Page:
However the successful Irish model is not one which our British industry could easily follow - other than in its broad aspiration to give the public a good evening out. Irish greyhound racing is based on strong state involvement and generous state funding. The governing Irish Greyhound Board is a semi-state commercial body. It was established by government in 1958 under The Greyhound Racing Act which gives the Board powers to regulate all aspects of Irish greyhound racing, including licensing, permits and monitoring their Rules of Racing. The Board itself owns 9 of the 17 licensed tracks, which offers it great leverage over the standards operated by its own management and to set an example to the private operators. The Board also operates Tote facilities at all tracks and applies an on-course levy on all bookmakers' betting. This enables the Board to supplement prize money to generous levels beyond those in Britain and also to provide grants and loans for improving stadia and track facilities and to market the sport effectively. Underpinning this is the Horse and Greyhound Act (2000), through which it was established that 20% of all racing subsidy would be made available to the greyhound industry, thus providing substantial finance for the industry, allowing it to invest with long term confidence. (Act to be reviewed by the Irish government during 2008). Of course not every aspect of Irish greyhound racing is golden. Its racing integrity is viewed with a degree of suspicion by its bookmakers (who prefer to take televised racing from British BAGS meetings where the integrity is reasonably assured) and its application of welfare standards is often behind those in Britain - the wealthy Irish Board spends far less on welfare than does the British Board, though it has plans for increases. Some of these differences relating to integrity and welfare perhaps reflect differences in approach between the two national industries. Irish greyhound racing conveys the impression that its broad approach is based on consistently trying to protect and encourage owners and trainers (who may welcome a light touch in welfare and integrity regulation). The approach of the British industry is probably shaped more by a desire to encourage betting punters and to hold the welfare lobby at bay.

Irish greyhound racing is strongly inter-related to that in Britain, which is why we have touched upon it here. It supplies three quarters of our racing greyhounds and the welfare issues of over-breeding, tracing and re-homing greyhounds common to the two countries will require close cooperation between the British and Irish greyhound authorities. The flourishing Irish model might create envy in Britain. But there is little prospect of its style of statutory regulation and finance being copied here in the near future, given the climate of hostility within the British government to having more state intervention in our sport. The Irish experience is valuable to observe because it demonstrates that well managed greyhound racing offering excellent facilities can attract a large modern audience and enjoy prosperity. However, British greyhound racing will have to develop its own wholly commercial model to try to produce a similarly successful leisure industry. One consequence of having a more modern, successful and profitable British greyhound industry would be that there should be more funds available to pay for the better regulation which this Review seeks.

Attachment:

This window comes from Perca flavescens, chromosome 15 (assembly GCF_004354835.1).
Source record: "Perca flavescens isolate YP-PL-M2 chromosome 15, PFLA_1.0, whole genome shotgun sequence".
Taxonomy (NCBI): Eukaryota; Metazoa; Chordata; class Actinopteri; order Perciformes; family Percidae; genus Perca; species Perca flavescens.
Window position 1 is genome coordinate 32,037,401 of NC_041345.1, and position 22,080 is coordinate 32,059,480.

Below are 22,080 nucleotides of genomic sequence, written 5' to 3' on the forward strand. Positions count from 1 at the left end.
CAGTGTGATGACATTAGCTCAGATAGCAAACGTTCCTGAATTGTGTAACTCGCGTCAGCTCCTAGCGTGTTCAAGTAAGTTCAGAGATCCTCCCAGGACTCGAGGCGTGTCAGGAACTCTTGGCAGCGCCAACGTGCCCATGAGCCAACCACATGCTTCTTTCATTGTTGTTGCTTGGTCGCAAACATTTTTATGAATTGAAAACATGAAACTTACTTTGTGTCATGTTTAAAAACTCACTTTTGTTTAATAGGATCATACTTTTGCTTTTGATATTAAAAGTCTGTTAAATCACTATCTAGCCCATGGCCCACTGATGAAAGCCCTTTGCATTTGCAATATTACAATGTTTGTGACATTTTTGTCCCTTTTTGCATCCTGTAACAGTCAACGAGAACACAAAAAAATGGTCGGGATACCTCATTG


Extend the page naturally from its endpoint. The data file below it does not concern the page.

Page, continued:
Conclusion

Most of the broad aspects of modern British greyhound racing mentioned in the above brief general profile, and in the specific analysis and recommendations below, relate directly or indirectly to the regulation of the sport. Confidence in the integrity of the actual racing, and therefore in the huge betting on that racing, depends on the sporting integrity which good regulation secures. Equally, the high welfare standards which today's society demands can only be ensured by strict regulatory procedures - by the rules, licensing, inspection, enquiry and enforcement which an efficient and well resourced modern regulator implements. Without good regulation the sport cannot remain healthy and would suffer ever greater criticism. Good regulation must be at the heart of a successful British greyhound racing industry.

Our main remit in this Review is to consider the present regulation of greyhound racing and to make recommendations for improvement. Our Terms of Reference are at Appendix 1 but in principle were:

"To review the current and future regulation of greyhound racing and to make recommendations as to what changes are needed in respect of regulation at the NGRC and elsewhere."

That remit is not as limited as it may at first sound. Because regulation inter-relates with so many other key aspects of the sport, it does not exist in a separate ring-fenced state which can be examined briefly within strictly limited boundaries. Hence our terms of reference conclude with a helpful sentence:

"There shall be no impediment to the Chairman commenting on other matters relevant to regulation issues."

Our Review therefore necessarily extends, as has the above introductory profile, into other related aspects of this sport. Based on the substantial evidence presented to it by a comprehensive range of witnesses from throughout the industry, it will look below at the British Greyhound Racing Board and at the British Greyhound Racing Fund as well as primarily at the National Greyhound Racing Club because each, to differing degrees, has an influence on how greyhound regulation is resourced and conducted in this country. Appropriate regulation is at greyhound racing's core. This Review attempts to assist greyhound regulation to progress towards a position where it can most actively further the health of this sport as a major British leisure industry.

[1] The apparent synergy between the payment and the number of tracks is coincidental; payments are based on fixtures.